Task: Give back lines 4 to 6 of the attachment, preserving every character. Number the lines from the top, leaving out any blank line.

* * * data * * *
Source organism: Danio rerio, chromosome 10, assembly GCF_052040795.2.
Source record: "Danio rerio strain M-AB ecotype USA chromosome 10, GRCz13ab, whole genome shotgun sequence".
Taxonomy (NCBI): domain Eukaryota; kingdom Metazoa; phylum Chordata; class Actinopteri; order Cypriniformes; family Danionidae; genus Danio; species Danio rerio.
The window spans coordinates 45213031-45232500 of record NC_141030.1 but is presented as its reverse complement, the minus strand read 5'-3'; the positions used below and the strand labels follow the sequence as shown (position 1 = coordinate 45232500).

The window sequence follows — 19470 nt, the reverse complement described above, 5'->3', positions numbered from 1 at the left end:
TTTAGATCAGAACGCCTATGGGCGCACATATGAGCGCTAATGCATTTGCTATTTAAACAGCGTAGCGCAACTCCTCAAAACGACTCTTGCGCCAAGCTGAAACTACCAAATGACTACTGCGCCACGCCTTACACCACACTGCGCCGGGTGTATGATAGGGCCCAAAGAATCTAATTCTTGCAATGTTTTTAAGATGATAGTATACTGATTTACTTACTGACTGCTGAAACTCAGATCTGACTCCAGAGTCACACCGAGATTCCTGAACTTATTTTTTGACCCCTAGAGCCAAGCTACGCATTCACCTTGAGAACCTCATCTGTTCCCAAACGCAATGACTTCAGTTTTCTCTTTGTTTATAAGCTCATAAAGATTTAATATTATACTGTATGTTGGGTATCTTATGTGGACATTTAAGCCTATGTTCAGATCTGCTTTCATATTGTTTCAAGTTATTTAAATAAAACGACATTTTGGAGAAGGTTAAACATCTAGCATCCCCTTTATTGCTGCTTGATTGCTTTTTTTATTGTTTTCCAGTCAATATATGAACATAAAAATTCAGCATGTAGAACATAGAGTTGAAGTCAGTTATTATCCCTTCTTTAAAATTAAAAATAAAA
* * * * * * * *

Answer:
The window spans coordinates 45213031-45232500 of record NC_141030.1 but is presented as its reverse complement, the minus strand read 5'-3'; the positions used below and the strand labels follow the sequence as shown (position 1 = coordinate 45232500).

The window sequence follows — 19470 nt, the reverse complement described above, 5'->3', positions numbered from 1 at the left end:
TTTAGATCAGAACGCCTATGGGCGCACATATGAGCGCTAATGCATTTGCTATTTAAACAGCGTAGCGCAACTCCTCAAAACGACTCTTGCGCCAAGCTGAAACTACCAAATGACTACTGCGCCACGCCTTACACCACACTGCGCCGGGTGTATGATAGGGCCCAAAGAATCTAATTCTTGCAATGTTTTTAAGATGATAGTATACTGATTTACTTACTGACTGCTGAAACTCAGATCTGACTCCAGAGTCACACCGAGATTCCTGAACTTATTTTTTGACCCCTAGAGCCAAGCTACGCATTCACCTTGAGAACCTCATCTGTTCCCAAACGCAATGACTTCAGTTTTCTCTTTGTTTATAAGCTCATAAAGATTTAATATTATACTGTATGTTGGGTATCTTATGTGGACATTTAAGCCTATGTTCAGATCTGCTTTCATATTGTTTCAAGTTATTTAAATAAAACGACATTTTGGAGAAGGTTAAACATCTAGCATCCCCTTTATTGCTGCTTGATTGCTTTTTTTATTGTTTTCCAGTCAATATATGAACATAAAAATTCAGCATGTAGAACATAGAGTTGAAGTCAGTTATTATCCCTTCTTTAAAATTAAAAATAAAA